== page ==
Midtown Raleigh News

Glenn Beck bashes Wake County school poem on Common Core curriculum

June Atkinson
June Atkinson

Conservative commentator Glenn Beck’s references to a Wake County elementary school graduation poem praising the Common Core curriculum have injected the incident into the debate over the national learning standards.

Beck said on his national radio show Friday that a Wake substitute teacher recently sent him a copy of the poem because she was concerned that the school was trying to indoctrinate students into supporting the Common Core. The comments take place amid a national backdrop in which some conservative groups in North Carolina and nationally have been trying to halt the new education standards.

“This is really spooky,” Beck said after reciting the poem, which includes lines such as “Economy, government, Revolutionary War. We learned more with Common Core.”

Pat Gray, Beck’s co-host, sarcastically said the poem “doesn’t sound like you’re indoctrinating kids at all, like it’s Soviet Russia.”

The Obama administration and other supporters say the Common Core standards will make it possible to compare performance from state to state and ratchet up the difficulty level so that U.S. students can compete better globally. But critics, including Beck, say they fear it will lead to loss of local control over education.

Beck said the teacher told him the poem was recited by 80 fifth-grade students at a promotion ceremony in June to mark the end of the school year. The school was not named, but TheBlaze, the radio and television network founded by Beck, reported that the teacher said it happened at a school in the Raleigh area.

“She said, ‘I was spooked, and please let people know this is going on in their schools,’ ” Beck said.

Since Friday, the story has been picked up by conservative websites that have been trying to get states to abandon the Common Core.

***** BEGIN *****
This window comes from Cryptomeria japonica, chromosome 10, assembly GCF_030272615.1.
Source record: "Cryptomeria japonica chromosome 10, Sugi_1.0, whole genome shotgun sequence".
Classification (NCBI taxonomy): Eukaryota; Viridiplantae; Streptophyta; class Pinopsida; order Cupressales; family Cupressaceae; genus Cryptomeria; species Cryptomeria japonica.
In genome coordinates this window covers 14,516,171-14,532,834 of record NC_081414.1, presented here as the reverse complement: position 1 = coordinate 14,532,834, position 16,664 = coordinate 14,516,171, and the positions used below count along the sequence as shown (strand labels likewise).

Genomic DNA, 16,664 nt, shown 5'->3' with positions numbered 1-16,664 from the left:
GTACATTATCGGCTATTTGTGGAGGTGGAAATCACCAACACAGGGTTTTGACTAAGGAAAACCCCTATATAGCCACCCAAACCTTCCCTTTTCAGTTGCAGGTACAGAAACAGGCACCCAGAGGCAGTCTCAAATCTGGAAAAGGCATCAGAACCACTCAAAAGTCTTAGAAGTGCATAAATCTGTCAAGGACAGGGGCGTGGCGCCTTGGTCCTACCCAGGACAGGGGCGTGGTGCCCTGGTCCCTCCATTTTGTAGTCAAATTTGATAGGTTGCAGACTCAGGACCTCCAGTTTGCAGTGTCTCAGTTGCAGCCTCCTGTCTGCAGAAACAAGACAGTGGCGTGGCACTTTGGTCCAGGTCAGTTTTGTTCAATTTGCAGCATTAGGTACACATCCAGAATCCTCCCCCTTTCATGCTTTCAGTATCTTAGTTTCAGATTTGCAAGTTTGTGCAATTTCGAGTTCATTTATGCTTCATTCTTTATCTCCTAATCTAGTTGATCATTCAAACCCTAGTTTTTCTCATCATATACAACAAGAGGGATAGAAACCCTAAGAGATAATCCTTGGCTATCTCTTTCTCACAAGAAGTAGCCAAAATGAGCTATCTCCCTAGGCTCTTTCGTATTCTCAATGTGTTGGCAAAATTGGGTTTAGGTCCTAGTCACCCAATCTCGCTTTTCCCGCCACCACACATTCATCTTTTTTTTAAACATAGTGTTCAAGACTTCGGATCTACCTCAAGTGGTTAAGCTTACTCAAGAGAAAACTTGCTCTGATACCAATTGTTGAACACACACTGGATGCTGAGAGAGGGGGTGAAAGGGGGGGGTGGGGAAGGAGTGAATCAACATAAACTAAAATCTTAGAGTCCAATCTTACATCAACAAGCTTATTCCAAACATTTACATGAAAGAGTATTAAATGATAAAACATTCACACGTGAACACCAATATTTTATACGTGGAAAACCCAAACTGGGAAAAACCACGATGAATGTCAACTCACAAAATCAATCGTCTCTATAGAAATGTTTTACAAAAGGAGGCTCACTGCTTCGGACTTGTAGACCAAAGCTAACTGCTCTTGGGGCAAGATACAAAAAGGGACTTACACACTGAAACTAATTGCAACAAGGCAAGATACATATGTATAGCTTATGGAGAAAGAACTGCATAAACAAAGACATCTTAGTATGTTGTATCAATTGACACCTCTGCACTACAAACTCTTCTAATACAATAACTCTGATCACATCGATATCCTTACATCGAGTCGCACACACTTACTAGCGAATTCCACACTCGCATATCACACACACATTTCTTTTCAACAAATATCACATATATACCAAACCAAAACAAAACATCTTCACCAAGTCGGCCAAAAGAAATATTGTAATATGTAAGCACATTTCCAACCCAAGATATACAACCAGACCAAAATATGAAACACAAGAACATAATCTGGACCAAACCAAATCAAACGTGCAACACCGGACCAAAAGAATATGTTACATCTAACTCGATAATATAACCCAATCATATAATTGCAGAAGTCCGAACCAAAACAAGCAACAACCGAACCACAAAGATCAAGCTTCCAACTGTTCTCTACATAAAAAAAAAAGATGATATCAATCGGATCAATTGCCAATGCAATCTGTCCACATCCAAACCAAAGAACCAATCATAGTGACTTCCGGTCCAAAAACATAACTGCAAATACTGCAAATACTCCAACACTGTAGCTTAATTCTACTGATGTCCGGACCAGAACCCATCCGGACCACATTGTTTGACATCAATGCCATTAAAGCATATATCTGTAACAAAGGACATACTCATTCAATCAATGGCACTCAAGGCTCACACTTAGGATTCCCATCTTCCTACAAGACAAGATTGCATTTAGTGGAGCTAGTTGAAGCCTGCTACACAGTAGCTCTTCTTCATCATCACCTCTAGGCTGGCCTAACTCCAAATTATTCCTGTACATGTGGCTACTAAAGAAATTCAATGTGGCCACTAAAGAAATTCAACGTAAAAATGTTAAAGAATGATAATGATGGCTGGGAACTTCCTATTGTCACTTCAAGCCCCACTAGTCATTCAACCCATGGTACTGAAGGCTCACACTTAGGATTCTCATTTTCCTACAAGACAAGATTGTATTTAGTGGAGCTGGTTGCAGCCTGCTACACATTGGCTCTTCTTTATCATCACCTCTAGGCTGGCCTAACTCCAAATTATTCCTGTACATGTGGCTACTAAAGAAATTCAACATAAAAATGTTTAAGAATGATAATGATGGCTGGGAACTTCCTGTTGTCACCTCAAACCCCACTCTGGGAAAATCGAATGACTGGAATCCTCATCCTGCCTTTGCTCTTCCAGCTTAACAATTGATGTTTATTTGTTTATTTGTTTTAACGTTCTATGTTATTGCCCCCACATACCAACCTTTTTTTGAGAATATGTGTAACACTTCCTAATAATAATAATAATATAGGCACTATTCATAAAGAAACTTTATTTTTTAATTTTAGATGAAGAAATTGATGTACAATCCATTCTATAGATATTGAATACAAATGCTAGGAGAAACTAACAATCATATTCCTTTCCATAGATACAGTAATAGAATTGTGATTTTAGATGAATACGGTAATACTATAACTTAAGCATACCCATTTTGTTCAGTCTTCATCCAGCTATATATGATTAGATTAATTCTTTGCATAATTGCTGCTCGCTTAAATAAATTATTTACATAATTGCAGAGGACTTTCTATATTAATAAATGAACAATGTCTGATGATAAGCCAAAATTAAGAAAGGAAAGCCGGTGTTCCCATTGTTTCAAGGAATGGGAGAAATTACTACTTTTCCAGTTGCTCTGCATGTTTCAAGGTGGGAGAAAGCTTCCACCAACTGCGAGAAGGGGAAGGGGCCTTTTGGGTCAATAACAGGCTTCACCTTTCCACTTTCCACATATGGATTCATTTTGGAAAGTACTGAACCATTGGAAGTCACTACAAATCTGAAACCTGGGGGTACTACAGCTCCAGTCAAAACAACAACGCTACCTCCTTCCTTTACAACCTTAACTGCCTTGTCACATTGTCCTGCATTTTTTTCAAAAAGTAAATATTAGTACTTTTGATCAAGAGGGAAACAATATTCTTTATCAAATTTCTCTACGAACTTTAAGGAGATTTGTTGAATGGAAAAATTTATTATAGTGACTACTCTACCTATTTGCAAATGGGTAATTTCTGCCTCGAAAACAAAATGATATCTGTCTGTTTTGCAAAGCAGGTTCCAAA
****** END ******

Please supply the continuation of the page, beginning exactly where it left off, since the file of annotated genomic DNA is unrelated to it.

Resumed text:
June Atkinson, the state superintendent of public instruction, who heard about the incident only through media accounts, said too much was being made of the poem’s recitation.

“It’s just students expressing what they’ve learned throughout the year,” Atkinson said Tuesday. “Is it a bad thing that they learned about decimals and fractions with the Common Core?”

TheBlaze says the substitute teacher “preferred not to be named.” But Beck said on the air that her name is Cheryl Slovensky.

Slovensky has been a substitute teacher in Wake since 2006, according to Renee McCoy, a Wake schools spokeswoman. She said that Slovensky teaches at a high school and four elementary schools, including Banks Road, Fuquay-Varina, Vance and West Lake.

McCoy said the school district, which is the largest in North Carolina, declined to comment about the poem.

Efforts to reach Slovensky on Tuesday were unsuccessful. But a person with the same name has posted comments on multiple websites saying states should drop the Common Core.

“I am in the schools regularly and know first hand that many teachers are extremely unhappy with common core,” a poster identified as Cheryl Slovensky wrote in a comment last week responding to a YouTube video by North Carolina Lt. Gov. Dan Forest challenging the Common Core. “I’ve investigated it myself and am adamantly opposed to the federal takeover of our education system in N.C.”

But Atkinson said people who take the time to read the Common Core will see why it’s needed.

The Common Core State Standards are aimed at providing a consistent and rigorous road map for what students should learn in math and English/language arts from kindergarten through high school.

The standards were developed in a bipartisan state-led effort by the National Governors Association. They were adopted by North Carolina’s Board of Education in 2010 and implemented statewide this past school year.

Terry Stoops, director of education studies for the John Locke Foundation, a Raleigh think tank that advocates for small government, is no supporter of Common Core. But he said the poem should only be considered “an isolated incident” and not part of a larger conspiracy.

“It really feeds into fears that Common Core is undermining democratic institutions,” Stoops said of the poem. “I’m not going to go that far.”